Have you been experiencing build failures in your multi-targeted project after installing Visual Studio 15.6.3 with
.NET Core SDK 2.1.102 (related YouTrack ticket and dotnet issue on GitHub)? The last few days we have worked tirelessly, burning all the midnight oil, to be able to bring you something to end your problems. It’s ReSharper Ultimate 2017.3.5 to the rescue!
Let’s now look under the hood to figure out why this issue has happened.
The bug is reproduced when Visual Studio and .NET Core SDK uses different versions of NuGet SDK.
Visual Studio 15.6.3 uses NuGet SDK 4.6.1; it ships .NET Core SDK 2.1.102 which uses NuGet SDK 4.6 (“broken” configuration)
Visual Studio 15.6.4 uses NuGet SDK 4.6.1; it ships .NET Core SDK 2.1.103 which uses NuGet SDK 4.6.1 (everything is OK)
Thus, if you use Visual Studio 15.6.3 + .NET Core SDK 2.1.102 + (ReSharper Ultimate 2017.3.3 or ReSharper Ultimate 2018.1 EAP3), you have the described bug. To solve the problem, you have to update ReSharper Ultimate to 2017.3.5 (this patch will also be available in the upcoming 2018.1 EAP4 soon).
You can also update Visual Studio to 15.6.4. The installer will upgrade .NET Core SDK to 2.1.103, and the problem will also be solved because you will get consistent versions of the NuGet SDK between Visual Studio and .NET Core SDK.
However, it’s still recommended to update ReSharper Ultimate because it fixes the bug in all possible configurations (the bug can be reproduced even with Visual Studio 15.6.4 in case of the custom .NET Core SDK version; e.g., it can be changed via global.json).
More technical details
Visual Studio, .NET Core SDK, and ReSharper share the same process. Each product has a NuGet SDK dependency, and each product has its own version of the NuGet SDK. Visual Studio and .NET Core SDK can’t share the same version of this dependency because Visual Studio should support different versions of .NET Core SDK. ReSharper 2017.3.x supports different versions of Visual Studio (from Visual Studio 2010) and different versions of .NET Core SDK. So, we ship own version of NuGet SDK because ReSharper can’t use the NuGet SDK from Visual Studio or .NET Core SDK. ReSharper uses NuGet 4.5 (NuGet 4.6+ requires .NET Framework 4.6 but ReSharper 2017.3/2018.1 should support .NET Framework 4.5, so it can’t use the latest version of NuGet SDK; this problem is going to be solved in ReSharper 2018.2). Thus, you could have up to 3 different versions of NuGet SDK in the same process:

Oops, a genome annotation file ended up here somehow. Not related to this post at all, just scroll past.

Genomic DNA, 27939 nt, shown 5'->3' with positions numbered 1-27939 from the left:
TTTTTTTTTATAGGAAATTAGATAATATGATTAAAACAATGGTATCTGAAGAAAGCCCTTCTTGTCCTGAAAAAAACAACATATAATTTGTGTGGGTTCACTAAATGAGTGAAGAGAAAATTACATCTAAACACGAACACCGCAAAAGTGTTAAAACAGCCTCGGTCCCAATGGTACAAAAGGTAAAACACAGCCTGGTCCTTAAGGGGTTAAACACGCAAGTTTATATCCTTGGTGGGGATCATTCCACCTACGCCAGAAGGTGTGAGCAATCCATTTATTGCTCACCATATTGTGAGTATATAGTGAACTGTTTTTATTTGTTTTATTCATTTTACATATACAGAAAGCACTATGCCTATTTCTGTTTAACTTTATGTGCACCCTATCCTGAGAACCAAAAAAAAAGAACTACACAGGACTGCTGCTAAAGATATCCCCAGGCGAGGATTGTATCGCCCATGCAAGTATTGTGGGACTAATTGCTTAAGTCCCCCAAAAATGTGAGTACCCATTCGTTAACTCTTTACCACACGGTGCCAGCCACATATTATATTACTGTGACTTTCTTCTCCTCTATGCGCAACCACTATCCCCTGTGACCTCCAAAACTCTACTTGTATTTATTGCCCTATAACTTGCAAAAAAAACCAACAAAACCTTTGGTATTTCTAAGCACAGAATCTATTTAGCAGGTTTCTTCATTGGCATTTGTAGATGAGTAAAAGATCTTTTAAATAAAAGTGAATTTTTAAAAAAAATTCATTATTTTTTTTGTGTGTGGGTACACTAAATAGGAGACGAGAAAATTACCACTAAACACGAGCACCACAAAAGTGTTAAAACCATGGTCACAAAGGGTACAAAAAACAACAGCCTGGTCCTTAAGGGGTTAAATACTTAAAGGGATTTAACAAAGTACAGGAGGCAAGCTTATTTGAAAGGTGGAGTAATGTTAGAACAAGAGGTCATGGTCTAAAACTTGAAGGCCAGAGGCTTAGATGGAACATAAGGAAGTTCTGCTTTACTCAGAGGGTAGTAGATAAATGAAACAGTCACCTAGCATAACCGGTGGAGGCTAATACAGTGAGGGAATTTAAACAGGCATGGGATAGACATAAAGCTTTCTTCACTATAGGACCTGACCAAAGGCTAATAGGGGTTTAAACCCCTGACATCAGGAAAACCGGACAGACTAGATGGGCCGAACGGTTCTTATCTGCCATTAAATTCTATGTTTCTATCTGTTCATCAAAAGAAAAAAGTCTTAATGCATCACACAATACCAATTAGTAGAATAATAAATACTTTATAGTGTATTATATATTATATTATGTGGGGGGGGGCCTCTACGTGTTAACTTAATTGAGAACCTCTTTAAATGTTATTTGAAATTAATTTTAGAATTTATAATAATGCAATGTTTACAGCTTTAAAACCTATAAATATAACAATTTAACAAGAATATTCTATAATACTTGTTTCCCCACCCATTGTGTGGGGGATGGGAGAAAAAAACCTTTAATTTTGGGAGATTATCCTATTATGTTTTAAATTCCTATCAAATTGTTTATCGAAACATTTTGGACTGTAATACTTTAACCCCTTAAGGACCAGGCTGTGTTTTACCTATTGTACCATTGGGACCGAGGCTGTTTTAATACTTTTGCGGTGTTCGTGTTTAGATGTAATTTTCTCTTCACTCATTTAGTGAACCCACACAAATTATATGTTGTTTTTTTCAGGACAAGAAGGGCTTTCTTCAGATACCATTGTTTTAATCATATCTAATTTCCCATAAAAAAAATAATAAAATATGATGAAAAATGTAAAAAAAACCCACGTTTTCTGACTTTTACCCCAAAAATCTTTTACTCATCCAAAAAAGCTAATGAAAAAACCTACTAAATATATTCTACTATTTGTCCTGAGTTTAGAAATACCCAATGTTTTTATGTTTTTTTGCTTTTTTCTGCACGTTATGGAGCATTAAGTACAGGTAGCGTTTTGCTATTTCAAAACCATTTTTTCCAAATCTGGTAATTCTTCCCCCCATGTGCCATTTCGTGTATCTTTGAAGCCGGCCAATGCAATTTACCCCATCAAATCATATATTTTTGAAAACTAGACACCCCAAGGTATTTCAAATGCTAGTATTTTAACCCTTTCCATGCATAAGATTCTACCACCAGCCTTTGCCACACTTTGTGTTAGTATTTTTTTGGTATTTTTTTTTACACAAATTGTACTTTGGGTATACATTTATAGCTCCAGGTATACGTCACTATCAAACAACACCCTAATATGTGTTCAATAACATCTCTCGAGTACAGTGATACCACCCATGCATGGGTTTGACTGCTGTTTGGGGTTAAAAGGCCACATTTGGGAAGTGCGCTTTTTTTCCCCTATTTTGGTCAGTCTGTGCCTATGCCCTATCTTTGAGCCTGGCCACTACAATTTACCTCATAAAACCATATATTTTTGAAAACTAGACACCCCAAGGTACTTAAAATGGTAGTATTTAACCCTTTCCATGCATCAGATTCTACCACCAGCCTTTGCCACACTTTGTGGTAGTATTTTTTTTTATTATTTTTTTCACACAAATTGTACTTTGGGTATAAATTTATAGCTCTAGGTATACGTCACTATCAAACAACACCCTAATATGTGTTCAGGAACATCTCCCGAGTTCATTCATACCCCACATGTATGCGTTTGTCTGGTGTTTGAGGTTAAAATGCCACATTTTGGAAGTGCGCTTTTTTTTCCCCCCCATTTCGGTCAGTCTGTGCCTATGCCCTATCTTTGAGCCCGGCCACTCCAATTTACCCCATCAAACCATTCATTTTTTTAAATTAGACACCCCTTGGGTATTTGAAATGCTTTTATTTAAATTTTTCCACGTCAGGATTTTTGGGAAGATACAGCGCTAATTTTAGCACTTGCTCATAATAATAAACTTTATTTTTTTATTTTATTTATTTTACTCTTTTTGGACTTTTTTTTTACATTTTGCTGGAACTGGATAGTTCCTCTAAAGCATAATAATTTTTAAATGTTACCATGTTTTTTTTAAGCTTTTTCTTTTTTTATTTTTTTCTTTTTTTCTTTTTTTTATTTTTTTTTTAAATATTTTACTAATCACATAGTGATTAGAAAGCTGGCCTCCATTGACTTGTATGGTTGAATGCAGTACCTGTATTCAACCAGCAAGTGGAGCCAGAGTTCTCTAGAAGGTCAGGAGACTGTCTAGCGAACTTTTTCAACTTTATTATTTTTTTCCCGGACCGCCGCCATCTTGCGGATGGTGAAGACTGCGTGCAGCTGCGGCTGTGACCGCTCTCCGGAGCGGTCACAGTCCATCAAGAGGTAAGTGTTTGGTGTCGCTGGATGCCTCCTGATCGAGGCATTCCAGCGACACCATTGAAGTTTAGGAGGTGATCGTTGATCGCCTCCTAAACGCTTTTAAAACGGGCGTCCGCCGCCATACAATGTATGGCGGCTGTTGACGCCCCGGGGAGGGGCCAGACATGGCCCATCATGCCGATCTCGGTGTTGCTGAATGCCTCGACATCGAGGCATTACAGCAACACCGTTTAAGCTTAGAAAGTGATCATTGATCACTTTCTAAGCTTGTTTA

All possible conflicts should be solved with the help of AssemblyResolvers which exist in all the products. These resolvers have the following order: Visual Studio, ReSharper, .NET Core SDK.
AssemblyResolver in ReSharper has tricky logic because of the plugins: new versions of ReSharper should support old versions of its plugins and old versions of ReSharper should support new versions of its plugins (in some cases there are no breaking changes in the public API). Sometimes it ignores the version requirement, and it might load an assembly with a version which is different from the required version.
When Visual Studio and .NET Core SDK use the same version of NuGet SDK, there are no problems: Visual Studio correctly resolves NuGet dependency and .NET Core SDK can use it without additional AssemblyResolver calls.
In case Visual Studio and .NET Core SDK use different versions of NuGet SDK, it has to also load NuGet SDK for .NET Core SDK. Unfortunately, the AssemblyResolver in ReSharper has a higher priority, so it tries to resolve the dependency before .NET Core SDK. And it resolves the dependency to its own NuGet SDK (because of the “light” requirements for the dependency versions) which differs from the required one. As a result, it has a version mismatch: .NET Core SDK can’t use the wrong version of NuGet SDK and fails to perform typical operations like restore or build.
Come and grab your copy of ReSharper Ultimate 2017.3.5.
PS: As you might have probably noticed, there is no mention of ReSharper Ultimate 2017.3.4, which is normally what you might expect to come after the 2017.3.3 build. It has been omitted for some technical reasons.